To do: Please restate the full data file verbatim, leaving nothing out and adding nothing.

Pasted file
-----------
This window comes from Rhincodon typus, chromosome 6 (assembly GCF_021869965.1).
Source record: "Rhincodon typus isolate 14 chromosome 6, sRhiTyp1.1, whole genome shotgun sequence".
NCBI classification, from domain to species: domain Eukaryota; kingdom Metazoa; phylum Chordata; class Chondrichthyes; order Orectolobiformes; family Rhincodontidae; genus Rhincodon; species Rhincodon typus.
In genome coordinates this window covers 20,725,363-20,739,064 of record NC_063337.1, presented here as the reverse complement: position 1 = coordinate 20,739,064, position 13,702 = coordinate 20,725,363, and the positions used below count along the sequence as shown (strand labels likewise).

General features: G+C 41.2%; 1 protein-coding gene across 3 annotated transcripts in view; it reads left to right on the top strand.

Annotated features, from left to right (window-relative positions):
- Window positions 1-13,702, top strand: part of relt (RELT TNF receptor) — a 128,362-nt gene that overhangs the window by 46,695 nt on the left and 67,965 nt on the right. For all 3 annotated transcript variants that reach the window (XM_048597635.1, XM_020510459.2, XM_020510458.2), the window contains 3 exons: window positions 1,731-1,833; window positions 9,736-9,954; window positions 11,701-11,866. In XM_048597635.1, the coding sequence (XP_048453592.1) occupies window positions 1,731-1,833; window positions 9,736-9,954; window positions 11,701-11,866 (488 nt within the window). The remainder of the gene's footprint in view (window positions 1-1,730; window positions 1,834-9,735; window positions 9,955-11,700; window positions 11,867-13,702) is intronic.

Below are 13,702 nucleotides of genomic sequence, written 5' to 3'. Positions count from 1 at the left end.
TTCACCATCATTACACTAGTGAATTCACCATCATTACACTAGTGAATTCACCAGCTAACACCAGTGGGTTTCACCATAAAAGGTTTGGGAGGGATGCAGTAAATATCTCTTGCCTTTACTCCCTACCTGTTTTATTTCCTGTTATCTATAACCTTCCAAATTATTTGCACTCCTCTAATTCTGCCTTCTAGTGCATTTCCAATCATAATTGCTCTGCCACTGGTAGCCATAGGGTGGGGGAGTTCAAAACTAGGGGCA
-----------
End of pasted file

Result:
This window comes from Rhincodon typus, chromosome 6 (assembly GCF_021869965.1).
Source record: "Rhincodon typus isolate 14 chromosome 6, sRhiTyp1.1, whole genome shotgun sequence".
NCBI classification, from domain to species: domain Eukaryota; kingdom Metazoa; phylum Chordata; class Chondrichthyes; order Orectolobiformes; family Rhincodontidae; genus Rhincodon; species Rhincodon typus.
In genome coordinates this window covers 20,725,363-20,739,064 of record NC_063337.1, presented here as the reverse complement: position 1 = coordinate 20,739,064, position 13,702 = coordinate 20,725,363, and the positions used below count along the sequence as shown (strand labels likewise).

General features: G+C 41.2%; 1 protein-coding gene across 3 annotated transcripts in view; it reads left to right on the top strand.

Annotated features, from left to right (window-relative positions):
- Window positions 1-13,702, top strand: part of relt (RELT TNF receptor) — a 128,362-nt gene that overhangs the window by 46,695 nt on the left and 67,965 nt on the right. For all 3 annotated transcript variants that reach the window (XM_048597635.1, XM_020510459.2, XM_020510458.2), the window contains 3 exons: window positions 1,731-1,833; window positions 9,736-9,954; window positions 11,701-11,866. In XM_048597635.1, the coding sequence (XP_048453592.1) occupies window positions 1,731-1,833; window positions 9,736-9,954; window positions 11,701-11,866 (488 nt within the window). The remainder of the gene's footprint in view (window positions 1-1,730; window positions 1,834-9,735; window positions 9,955-11,700; window positions 11,867-13,702) is intronic.

Below are 13,702 nucleotides of genomic sequence, written 5' to 3'. Positions count from 1 at the left end.
TTCACCATCATTACACTAGTGAATTCACCATCATTACACTAGTGAATTCACCAGCTAACACCAGTGGGTTTCACCATAAAAGGTTTGGGAGGGATGCAGTAAATATCTCTTGCCTTTACTCCCTACCTGTTTTATTTCCTGTTATCTATAACCTTCCAAATTATTTGCACTCCTCTAATTCTGCCTTCTAGTGCATTTCCAATCATAATTGCTCTGCCACTGGTAGCCATAGGGTGGGGGAGTTCAAAACTAGGGGCA